- Music and Performance Culture in Nineteenth-Century Britain: Essays in Honour of Nicholas Temperley ed. by Bennett Zon
No longer is Great Britain known as “The Land Without Music.” In the past few decades, research into nineteenth-century British musical life has flourished, revealing Britain to be a land that, contrary to past musicological belief, was filled to the brim with musical activity. This re-writing of music history is due in large part to the prolific, ground-breaking research of one man, Nicholas Temperley. Music and Performance Culture in Nineteenth-Century Britain: Essays in Honour of Nicholas Temperley celebrates his achievements in British music studies and contribution to the larger field of musicology. Temperley’s life work, as editor Bennett Zon states in this collection’s introduction, “has been prosecuting a campaign against ignorance and prejudice [in musicology], subtly reconfiguring the way we think about nineteenth-century British musical history by unsettling certitudes with compellingly argued ideas” (p. 2). “Dismantling previous models,” Temperley “re-defines the parameters of the field, pushing the boundaries of musicology through far-reaching, transformative thought.” (p. 4 and p. 2, respectively).
The essays in this collection showcase the diverse strains of British music scholarship that Temperley’s innovative research established and generated. Reaching beyond the traditional musicological fodder of composers and musical works, his oeuvre brought to light flourishing professional and amateur performance cultures in Britain’s public, sacred, and domestic arenas. The breadth and scope of this work is detailed in “Nicholas Temperley’s Publications,” located in the volume’s appendix. As Charles Edward McGuire writes in the opening to his essay, “a major benefit of Temperley’s scholarly work has been the encouragement … of musicological inquiry into the more ephemeral areas and genres of English music”—the “nooks and crannies” in nineteenth-century British musical culture (p. 173). These varied performance cultures and the “nooks and crannies” that comprise them reveal the depth and breadth of that subject. Such themes are fittingly represented by the authors of essays in this collection, many of whom are leaders in this young subdiscipline of British music studies. Many of these scholars—again following in the footsteps of Temperley—have been seminal in the establishment and success of conferences and societies in the United Kingdom and North America that cultivate research into nineteenth-century British music. In fact, this collection was published just weeks prior to the Fifth Biennial Conference of the North American British Music Studies [End Page 96] Association, held at the University of Illinois, in honor of Temperley’s distinguished career there and its impact on North American scholars.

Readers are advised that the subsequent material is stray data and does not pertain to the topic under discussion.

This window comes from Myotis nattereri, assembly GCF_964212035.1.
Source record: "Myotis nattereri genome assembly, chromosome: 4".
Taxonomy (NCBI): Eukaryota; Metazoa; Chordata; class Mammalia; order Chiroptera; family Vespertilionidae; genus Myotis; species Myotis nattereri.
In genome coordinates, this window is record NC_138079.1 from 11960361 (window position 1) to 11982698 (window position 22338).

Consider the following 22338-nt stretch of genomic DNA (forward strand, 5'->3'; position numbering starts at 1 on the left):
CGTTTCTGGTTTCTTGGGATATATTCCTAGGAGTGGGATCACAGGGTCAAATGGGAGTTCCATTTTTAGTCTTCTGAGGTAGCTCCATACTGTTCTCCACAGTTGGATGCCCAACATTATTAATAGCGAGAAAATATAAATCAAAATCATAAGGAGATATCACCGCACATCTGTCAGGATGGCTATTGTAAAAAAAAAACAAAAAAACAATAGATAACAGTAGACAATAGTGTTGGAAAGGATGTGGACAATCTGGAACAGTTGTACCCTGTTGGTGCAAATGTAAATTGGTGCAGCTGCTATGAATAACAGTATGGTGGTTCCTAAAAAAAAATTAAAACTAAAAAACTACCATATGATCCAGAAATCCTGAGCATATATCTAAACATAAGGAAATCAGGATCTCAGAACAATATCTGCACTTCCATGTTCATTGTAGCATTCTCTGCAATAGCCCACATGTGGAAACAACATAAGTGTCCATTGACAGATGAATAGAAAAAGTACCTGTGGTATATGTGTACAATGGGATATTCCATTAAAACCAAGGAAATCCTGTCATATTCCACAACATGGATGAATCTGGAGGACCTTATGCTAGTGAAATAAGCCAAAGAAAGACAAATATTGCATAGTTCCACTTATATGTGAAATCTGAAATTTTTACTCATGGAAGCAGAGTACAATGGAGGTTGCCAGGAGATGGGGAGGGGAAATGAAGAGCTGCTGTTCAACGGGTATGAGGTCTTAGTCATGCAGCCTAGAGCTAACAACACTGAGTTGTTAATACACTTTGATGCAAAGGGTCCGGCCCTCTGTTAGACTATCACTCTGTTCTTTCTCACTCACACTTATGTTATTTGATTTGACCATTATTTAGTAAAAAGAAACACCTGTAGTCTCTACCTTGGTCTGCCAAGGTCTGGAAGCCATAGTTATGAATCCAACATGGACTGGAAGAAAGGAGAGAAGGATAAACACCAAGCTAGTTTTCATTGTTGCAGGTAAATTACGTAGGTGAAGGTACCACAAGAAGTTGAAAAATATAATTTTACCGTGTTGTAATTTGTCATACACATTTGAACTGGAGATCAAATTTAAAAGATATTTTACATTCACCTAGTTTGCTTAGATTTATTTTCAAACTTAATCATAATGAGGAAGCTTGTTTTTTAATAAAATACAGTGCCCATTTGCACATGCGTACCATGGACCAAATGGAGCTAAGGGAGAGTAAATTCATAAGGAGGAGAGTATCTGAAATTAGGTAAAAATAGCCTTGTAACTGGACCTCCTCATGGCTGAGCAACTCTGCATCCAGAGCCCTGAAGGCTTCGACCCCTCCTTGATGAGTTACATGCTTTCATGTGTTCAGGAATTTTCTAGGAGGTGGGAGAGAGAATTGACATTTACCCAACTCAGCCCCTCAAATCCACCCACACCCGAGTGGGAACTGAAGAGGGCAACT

Including topics from throughout the British long nineteenth century, this collection puts studies of the Georgian, Victorian, and Edwardian eras side-by-side for the first time. The essays are grouped into four sections: “Musical Cultures,” “Societies,” “National Music,” and “Methods.” The first two of these center on Britain’s rich, busy, and varied musical life. Including just two essays, the third part, “National Music” is the shortest section of the book. Finally, “Methods” concludes the volume, focusing on pedagogical and performance issues of Georgian and Victorian music books and instruments. While Zon’s sections certainly reflect important subdivisions in nineteenth-century British musical life, other important, more specific, subtextual “nooks and crannies” run throughout essays in the collection. It is these unifying themes that I wish to emphasize here.
Many of the collection’s essays highlight the role of musical connoisseurs and their numerous musical societies, which shaped musical culture in Georgian, Victorian, and Edwardian Britain. Simon McVeigh details the role of the Anacreontic Society in sculpting the tastes of the musical establishment in late eighteenth-century London. A men’s drinking club comprised of both knowledgeable bourgeois amateurs and entrepreneurial professionals, this society’s low-key concerts offered trial-run opportunities for established and fledgling performers and composers before premiering works at higher-stakes venues such as the Hanover...